LONDON -- Ford Motor Co. faces a turning point this week on whether to close its venerable Land Rover plant in Solihull, England.
Mark Fields, Ford's top European executive, will meet with a joint worker-management committee Wednesday, Sept. 8, to hear a revised version of a "road map" for the future of the plant.
Fields rejected a version delivered Tuesday, Aug. 31. He asked the committee to return with a revised proposal.
Sources say Fields requested further improvements in three key areas: operational processes, work practices and the factory's culture.
The joint committee has been working on the plan since June as Ford Motor struggles to make its money-losing Jaguar-Land Rover unit more competitive.
"There can be no half measures, and given what is at stake, I have given the team one more week to complete their task," Fields said in a statement. "We are talking about the future of the plant, and the team has got to deliver."
If the road map doesn't meet Fields' objectives, Solihull could well face a "slow lingering death" by not getting investment for future production, said a company official.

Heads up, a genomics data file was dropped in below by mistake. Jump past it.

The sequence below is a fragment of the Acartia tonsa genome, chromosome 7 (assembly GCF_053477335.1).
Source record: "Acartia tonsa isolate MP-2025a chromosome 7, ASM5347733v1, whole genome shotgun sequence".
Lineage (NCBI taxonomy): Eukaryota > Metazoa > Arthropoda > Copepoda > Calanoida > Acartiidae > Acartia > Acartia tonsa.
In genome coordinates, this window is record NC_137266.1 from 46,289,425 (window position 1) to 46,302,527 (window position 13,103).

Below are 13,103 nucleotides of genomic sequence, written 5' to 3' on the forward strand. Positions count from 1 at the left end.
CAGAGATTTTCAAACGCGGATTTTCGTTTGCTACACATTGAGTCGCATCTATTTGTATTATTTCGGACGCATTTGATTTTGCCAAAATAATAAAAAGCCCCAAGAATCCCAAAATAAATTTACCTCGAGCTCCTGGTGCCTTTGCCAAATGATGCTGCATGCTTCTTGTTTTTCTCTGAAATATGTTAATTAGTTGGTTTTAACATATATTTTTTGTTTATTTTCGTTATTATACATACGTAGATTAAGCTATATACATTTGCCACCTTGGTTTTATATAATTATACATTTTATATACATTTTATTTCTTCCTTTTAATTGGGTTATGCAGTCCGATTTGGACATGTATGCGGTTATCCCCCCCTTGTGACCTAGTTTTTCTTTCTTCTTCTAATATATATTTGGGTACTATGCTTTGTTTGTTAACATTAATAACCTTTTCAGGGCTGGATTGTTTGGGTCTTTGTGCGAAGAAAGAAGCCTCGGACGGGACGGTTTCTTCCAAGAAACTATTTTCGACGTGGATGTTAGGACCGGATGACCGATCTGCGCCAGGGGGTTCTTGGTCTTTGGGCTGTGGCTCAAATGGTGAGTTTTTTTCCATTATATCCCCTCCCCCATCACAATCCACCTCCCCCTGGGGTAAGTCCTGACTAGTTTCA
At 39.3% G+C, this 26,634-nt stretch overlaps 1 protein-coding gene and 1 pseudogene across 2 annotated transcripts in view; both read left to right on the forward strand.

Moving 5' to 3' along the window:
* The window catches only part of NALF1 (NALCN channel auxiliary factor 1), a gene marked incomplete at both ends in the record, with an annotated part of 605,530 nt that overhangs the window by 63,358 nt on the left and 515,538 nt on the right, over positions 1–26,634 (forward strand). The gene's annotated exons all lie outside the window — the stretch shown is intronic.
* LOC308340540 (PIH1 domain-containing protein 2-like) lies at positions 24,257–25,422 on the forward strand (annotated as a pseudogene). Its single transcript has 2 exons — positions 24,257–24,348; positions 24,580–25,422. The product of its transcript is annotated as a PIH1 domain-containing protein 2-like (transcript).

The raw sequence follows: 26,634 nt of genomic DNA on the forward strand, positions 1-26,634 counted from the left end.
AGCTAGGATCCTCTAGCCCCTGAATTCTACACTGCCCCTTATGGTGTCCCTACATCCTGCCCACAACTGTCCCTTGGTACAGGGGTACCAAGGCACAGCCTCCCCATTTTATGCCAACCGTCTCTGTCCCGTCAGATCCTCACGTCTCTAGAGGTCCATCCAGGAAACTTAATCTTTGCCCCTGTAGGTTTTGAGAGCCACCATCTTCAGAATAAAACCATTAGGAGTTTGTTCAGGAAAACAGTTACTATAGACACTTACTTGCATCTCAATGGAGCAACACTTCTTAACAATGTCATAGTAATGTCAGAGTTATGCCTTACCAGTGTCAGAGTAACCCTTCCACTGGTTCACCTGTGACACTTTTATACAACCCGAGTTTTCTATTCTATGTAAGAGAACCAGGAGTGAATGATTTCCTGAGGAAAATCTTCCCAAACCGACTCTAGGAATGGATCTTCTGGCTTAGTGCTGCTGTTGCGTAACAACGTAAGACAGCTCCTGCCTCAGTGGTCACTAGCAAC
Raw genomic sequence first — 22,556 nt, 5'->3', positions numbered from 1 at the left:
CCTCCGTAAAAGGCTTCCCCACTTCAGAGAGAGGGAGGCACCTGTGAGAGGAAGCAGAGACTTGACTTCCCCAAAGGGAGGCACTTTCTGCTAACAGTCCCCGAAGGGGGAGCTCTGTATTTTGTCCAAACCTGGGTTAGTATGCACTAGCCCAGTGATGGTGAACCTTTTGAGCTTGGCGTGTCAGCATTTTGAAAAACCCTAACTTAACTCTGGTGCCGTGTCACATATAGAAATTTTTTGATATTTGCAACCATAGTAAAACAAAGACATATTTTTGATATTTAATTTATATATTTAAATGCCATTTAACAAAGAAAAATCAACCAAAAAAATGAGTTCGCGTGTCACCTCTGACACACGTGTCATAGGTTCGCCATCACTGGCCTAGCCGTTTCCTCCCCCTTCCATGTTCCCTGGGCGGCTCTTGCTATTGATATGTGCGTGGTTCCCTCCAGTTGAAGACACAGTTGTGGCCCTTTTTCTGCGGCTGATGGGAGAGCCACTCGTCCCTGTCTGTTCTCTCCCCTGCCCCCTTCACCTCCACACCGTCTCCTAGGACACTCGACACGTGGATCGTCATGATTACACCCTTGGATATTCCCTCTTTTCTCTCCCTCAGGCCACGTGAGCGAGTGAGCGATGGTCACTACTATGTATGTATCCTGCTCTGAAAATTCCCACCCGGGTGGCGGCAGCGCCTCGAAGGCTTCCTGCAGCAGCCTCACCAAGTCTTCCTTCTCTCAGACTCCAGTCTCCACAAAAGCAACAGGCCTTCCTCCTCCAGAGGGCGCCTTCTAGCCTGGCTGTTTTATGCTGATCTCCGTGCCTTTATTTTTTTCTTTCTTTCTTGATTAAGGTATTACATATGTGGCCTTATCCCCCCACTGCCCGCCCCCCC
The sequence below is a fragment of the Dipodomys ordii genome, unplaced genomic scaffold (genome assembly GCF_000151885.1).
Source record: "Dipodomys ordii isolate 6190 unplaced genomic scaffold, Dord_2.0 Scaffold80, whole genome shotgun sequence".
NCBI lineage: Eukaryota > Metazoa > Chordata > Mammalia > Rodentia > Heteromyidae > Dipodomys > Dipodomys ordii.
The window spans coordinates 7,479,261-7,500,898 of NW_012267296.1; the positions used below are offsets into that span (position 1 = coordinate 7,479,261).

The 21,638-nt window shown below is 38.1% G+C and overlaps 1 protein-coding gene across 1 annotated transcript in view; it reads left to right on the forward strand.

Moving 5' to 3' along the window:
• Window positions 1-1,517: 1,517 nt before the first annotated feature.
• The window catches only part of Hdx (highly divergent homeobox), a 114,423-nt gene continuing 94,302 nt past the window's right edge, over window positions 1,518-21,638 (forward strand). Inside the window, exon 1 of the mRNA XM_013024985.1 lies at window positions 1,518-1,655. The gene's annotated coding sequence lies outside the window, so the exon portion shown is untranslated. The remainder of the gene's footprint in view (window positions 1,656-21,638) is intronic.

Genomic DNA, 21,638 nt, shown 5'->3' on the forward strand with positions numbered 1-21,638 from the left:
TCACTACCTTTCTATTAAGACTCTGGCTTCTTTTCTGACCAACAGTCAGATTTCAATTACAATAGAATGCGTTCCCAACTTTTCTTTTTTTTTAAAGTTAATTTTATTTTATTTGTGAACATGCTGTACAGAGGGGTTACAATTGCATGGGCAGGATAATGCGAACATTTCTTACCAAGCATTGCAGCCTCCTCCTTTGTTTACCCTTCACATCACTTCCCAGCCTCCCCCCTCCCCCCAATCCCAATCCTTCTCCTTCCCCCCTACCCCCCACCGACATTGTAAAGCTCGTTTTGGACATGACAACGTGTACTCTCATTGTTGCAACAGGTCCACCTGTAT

Dave Osborne, national secretary for the Transport and General Workers Union's automotive section, is optimistic that Solihull will be saved.
"The trade unions have committed to deliver the objectives," he said.
Separately, workers at Jaguar's three factories started working reduced hours Friday, Sept. 3.
They will work four days a week at all three plants for the rest of the year, and take an additional week off at Christmas.
Jaguar is reducing production to reduce dealer stocks, particularly in the United States, where the weak dollar has hurt some European brands.
Jaguar stunned analysts by losing $360 million in the second quarter.
Land Rover's huge and unwieldy Solihull factory has been a problem for Ford.
When Ford bought Land Rover from BMW AG in 2000, four different products were being assembled there: the Range Rover, Discovery, Freelander and Defender.
Last year, Ford decided to move the Freelander to the Jaguar plant at Halewood to simplify operations at Solihull.
Land Rover placed 35th of 36 brands in the 2003 Initial Quality Study of J.D. Power and Associates. Ken Slavin, a Land Rover historian in Lincolnshire, England, said any effort to change the culture at Solihull is made harder by the plant's history of frequent ownership changes.
British Aerospace sold the company to BMW in 1994, and BMW sold it to Ford in 2000.
"In some ways I feel sorry for the guys on the assembly line," Slavin said. "They've been badly led for far too long. They have a culture of their own. It's protecting them from successive management takeovers."